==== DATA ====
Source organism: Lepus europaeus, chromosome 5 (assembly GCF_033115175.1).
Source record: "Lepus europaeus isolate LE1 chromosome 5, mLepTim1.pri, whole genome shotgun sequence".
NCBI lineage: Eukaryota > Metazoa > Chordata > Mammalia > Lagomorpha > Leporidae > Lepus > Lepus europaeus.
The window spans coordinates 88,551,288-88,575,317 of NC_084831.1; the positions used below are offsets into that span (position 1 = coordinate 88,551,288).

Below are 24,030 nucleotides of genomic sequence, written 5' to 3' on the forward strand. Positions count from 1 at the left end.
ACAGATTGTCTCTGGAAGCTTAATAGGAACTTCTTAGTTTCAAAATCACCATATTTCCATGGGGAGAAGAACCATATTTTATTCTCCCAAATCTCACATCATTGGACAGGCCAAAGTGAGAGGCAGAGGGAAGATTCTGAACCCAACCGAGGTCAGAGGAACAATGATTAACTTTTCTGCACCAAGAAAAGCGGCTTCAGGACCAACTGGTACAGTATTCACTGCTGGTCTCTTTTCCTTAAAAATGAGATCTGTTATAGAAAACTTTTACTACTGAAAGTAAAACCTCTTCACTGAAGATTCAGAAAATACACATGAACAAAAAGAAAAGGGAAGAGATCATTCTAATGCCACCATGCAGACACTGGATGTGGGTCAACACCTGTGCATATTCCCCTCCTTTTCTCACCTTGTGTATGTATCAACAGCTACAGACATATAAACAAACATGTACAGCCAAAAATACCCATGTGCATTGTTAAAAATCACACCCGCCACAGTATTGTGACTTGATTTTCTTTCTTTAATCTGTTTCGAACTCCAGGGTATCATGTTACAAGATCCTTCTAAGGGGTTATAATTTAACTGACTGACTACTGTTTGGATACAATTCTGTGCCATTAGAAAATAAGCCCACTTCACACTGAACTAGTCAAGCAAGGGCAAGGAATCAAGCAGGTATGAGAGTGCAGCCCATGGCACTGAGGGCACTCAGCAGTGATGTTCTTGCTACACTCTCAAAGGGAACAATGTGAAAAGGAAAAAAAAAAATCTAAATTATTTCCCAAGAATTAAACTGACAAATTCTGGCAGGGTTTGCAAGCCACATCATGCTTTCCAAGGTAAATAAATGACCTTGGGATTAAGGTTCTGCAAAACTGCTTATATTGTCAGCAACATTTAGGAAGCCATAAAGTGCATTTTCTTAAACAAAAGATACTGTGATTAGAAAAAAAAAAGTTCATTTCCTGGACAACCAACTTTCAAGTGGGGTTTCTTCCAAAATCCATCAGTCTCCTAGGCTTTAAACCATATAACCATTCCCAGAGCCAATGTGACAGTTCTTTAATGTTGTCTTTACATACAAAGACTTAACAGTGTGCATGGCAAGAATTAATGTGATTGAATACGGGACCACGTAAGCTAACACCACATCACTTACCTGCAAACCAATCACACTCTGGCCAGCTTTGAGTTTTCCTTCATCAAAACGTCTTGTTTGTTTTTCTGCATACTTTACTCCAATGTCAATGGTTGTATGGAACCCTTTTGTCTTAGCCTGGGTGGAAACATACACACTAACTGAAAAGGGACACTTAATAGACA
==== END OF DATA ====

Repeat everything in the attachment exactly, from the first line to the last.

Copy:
Source organism: Lepus europaeus, chromosome 5 (assembly GCF_033115175.1).
Source record: "Lepus europaeus isolate LE1 chromosome 5, mLepTim1.pri, whole genome shotgun sequence".
NCBI lineage: Eukaryota > Metazoa > Chordata > Mammalia > Lagomorpha > Leporidae > Lepus > Lepus europaeus.
The window spans coordinates 88,551,288-88,575,317 of NC_084831.1; the positions used below are offsets into that span (position 1 = coordinate 88,551,288).

Below are 24,030 nucleotides of genomic sequence, written 5' to 3' on the forward strand. Positions count from 1 at the left end.
ACAGATTGTCTCTGGAAGCTTAATAGGAACTTCTTAGTTTCAAAATCACCATATTTCCATGGGGAGAAGAACCATATTTTATTCTCCCAAATCTCACATCATTGGACAGGCCAAAGTGAGAGGCAGAGGGAAGATTCTGAACCCAACCGAGGTCAGAGGAACAATGATTAACTTTTCTGCACCAAGAAAAGCGGCTTCAGGACCAACTGGTACAGTATTCACTGCTGGTCTCTTTTCCTTAAAAATGAGATCTGTTATAGAAAACTTTTACTACTGAAAGTAAAACCTCTTCACTGAAGATTCAGAAAATACACATGAACAAAAAGAAAAGGGAAGAGATCATTCTAATGCCACCATGCAGACACTGGATGTGGGTCAACACCTGTGCATATTCCCCTCCTTTTCTCACCTTGTGTATGTATCAACAGCTACAGACATATAAACAAACATGTACAGCCAAAAATACCCATGTGCATTGTTAAAAATCACACCCGCCACAGTATTGTGACTTGATTTTCTTTCTTTAATCTGTTTCGAACTCCAGGGTATCATGTTACAAGATCCTTCTAAGGGGTTATAATTTAACTGACTGACTACTGTTTGGATACAATTCTGTGCCATTAGAAAATAAGCCCACTTCACACTGAACTAGTCAAGCAAGGGCAAGGAATCAAGCAGGTATGAGAGTGCAGCCCATGGCACTGAGGGCACTCAGCAGTGATGTTCTTGCTACACTCTCAAAGGGAACAATGTGAAAAGGAAAAAAAAAAATCTAAATTATTTCCCAAGAATTAAACTGACAAATTCTGGCAGGGTTTGCAAGCCACATCATGCTTTCCAAGGTAAATAAATGACCTTGGGATTAAGGTTCTGCAAAACTGCTTATATTGTCAGCAACATTTAGGAAGCCATAAAGTGCATTTTCTTAAACAAAAGATACTGTGATTAGAAAAAAAAAAGTTCATTTCCTGGACAACCAACTTTCAAGTGGGGTTTCTTCCAAAATCCATCAGTCTCCTAGGCTTTAAACCATATAACCATTCCCAGAGCCAATGTGACAGTTCTTTAATGTTGTCTTTACATACAAAGACTTAACAGTGTGCATGGCAAGAATTAATGTGATTGAATACGGGACCACGTAAGCTAACACCACATCACTTACCTGCAAACCAATCACACTCTGGCCAGCTTTGAGTTTTCCTTCATCAAAACGTCTTGTTTGTTTTTCTGCATACTTTACTCCAATGTCAATGGTTGTATGGAACCCTTTTGTCTTAGCCTGGGTGGAAACATACACACTAACTGAAAAGGGACACTTAATAGACA